A plaque remaining from the Big Apple Night Club at West 135th Street and Seventh Avenue in Harlem.

Above, a 1934 plaque from the Big Apple Night Club at West 135th Street and Seventh Avenue in Harlem. Discarded as trash in 2006. Now a Popeyes fast food restaurant on Google Maps.

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Entry from January 26, 2007
Marriage Without Formalities (Common Law Marriage)

Texas recognizes common law marriage, called “marriage without formalities.” If two people live together and hold themselves out to be married, it is possible that they will be recognized as married in Texas.
The law might have made sense in frontier days, but now it’s usually best to go with “formalities” and to avoid extensive legal formalities later.
Texarkana Gazette
Laughable Laws
Thursday, January 25, 2007 9:19 AM CST
Bizarre rules often remain part of many states’ regulations
Texarkana Gazette
In Texas, you can also be legally married by introducing someone as your spouse.
“Texas recognizes a type of marriage referred to as ‘marriage without formalities,’” said Ross Peavey, an assistant of state Rep. Stephen Frost, D-Atlanta. The requirements for this arrangement are for the couple to have “agreed to be married, have represented to others that you were married, and have lived together in (Texas) as husband and wife.”
A representation of marriage can be as simple as filing joint income tax returns.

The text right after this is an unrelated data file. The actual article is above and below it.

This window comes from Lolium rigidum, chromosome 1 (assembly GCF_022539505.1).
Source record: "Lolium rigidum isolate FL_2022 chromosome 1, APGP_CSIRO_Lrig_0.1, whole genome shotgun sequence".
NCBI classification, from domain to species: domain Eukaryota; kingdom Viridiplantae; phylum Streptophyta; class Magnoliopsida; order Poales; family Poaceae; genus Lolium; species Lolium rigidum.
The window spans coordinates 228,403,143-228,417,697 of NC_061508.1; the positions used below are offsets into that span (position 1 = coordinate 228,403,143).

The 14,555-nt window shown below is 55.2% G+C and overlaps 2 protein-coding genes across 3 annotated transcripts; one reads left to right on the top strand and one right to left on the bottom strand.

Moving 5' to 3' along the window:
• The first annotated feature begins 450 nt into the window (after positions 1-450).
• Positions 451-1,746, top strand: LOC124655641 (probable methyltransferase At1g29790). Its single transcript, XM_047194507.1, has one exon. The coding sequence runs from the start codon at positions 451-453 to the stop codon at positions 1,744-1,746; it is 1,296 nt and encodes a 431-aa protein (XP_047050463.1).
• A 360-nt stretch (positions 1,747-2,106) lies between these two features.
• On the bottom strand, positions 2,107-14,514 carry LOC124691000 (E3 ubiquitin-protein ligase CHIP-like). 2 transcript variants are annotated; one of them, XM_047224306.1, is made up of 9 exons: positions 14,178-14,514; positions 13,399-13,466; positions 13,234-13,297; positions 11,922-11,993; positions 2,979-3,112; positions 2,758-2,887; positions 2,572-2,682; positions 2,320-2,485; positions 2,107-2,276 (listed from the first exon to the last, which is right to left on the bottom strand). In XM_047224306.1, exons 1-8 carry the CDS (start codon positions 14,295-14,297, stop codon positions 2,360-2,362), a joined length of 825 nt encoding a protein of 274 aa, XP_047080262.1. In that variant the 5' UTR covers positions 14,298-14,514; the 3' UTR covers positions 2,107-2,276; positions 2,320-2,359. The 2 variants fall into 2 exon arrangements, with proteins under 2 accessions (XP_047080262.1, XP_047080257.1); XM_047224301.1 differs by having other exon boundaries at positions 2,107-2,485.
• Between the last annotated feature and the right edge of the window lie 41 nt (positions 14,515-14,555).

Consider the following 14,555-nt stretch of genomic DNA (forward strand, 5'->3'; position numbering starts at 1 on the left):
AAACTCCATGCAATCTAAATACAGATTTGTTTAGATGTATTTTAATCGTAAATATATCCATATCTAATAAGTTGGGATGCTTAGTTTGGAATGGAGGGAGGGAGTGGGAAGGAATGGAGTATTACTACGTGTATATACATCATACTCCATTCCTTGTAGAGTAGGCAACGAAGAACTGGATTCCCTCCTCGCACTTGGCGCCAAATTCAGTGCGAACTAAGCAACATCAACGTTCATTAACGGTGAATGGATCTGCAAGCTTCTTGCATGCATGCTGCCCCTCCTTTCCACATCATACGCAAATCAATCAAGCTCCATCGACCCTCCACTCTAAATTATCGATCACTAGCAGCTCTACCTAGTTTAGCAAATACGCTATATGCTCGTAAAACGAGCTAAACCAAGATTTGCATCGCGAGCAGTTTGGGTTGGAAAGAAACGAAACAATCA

Law Offices of Raggio & Raggio (Dallas, TX)
Common Law Marriage
Texas is one of the very few states that recognizes a common law marriage, or more precisely, a marriage without formalities.  Even though the Statutory framework for such a marriage appears to be quite simple and straightfoward: either properly file a proper Declaration and Registration of Informal Marriage; or prove in Court that a man and woman 1) agreed to be married, 2) after that agreement lived together in Texas as husband and wife, and 3) represented to others that they were married. In reality, proof of a common law marriage (or the denial of a common law marriage) is very tricky, fact-intensive, and is NOT something a lay person should even think about without adequate legal representation.  By the way, “if you snooze you lose,” as there is a statutory time limit for instituting the lawsuit to prove the alleged common law marriage.
Texas Family Code
Family Code Provision Change Bill Sec.
Sec. 2.401 amended SB 6 4.12
2004 Texas Family Code
Sec. 2.401. Proof of Informal Marriage.
(a) In a judicial, administrative, or other proceeding, the marriage of a man and woman may be proved by evidence that:
(1) a declaration of their marriage has been signed as provided by this subchapter; or
(2) the man and woman agreed to be married and after the agreement they lived together in this state as husband and wife and there represented to others that they were married.
(b) If a proceeding in which a marriage is to be proved as provided by Subsection (a)(2) is not commenced before the second anniversary of the date on which the parties separated and ceased living together, it is rebuttably presumed that the parties did not enter into an agreement to be married.
(c) A person under 18 years of age may not:
(1) be a party to an informal marriage; or
(2) execute a declaration of informal marriage under Section 2.402.
Added by Acts 1997, 75th Leg., ch. 7, Sec. 1, eff. April 17, 1997. Amended by Acts 1997, 75th Leg., ch. 1362, Sec. 1, eff. Sept. 1, 1997.

Posted by Barry Popik
Texas (Lone Star State Dictionary) • Friday, January 26, 2007 • Permalink

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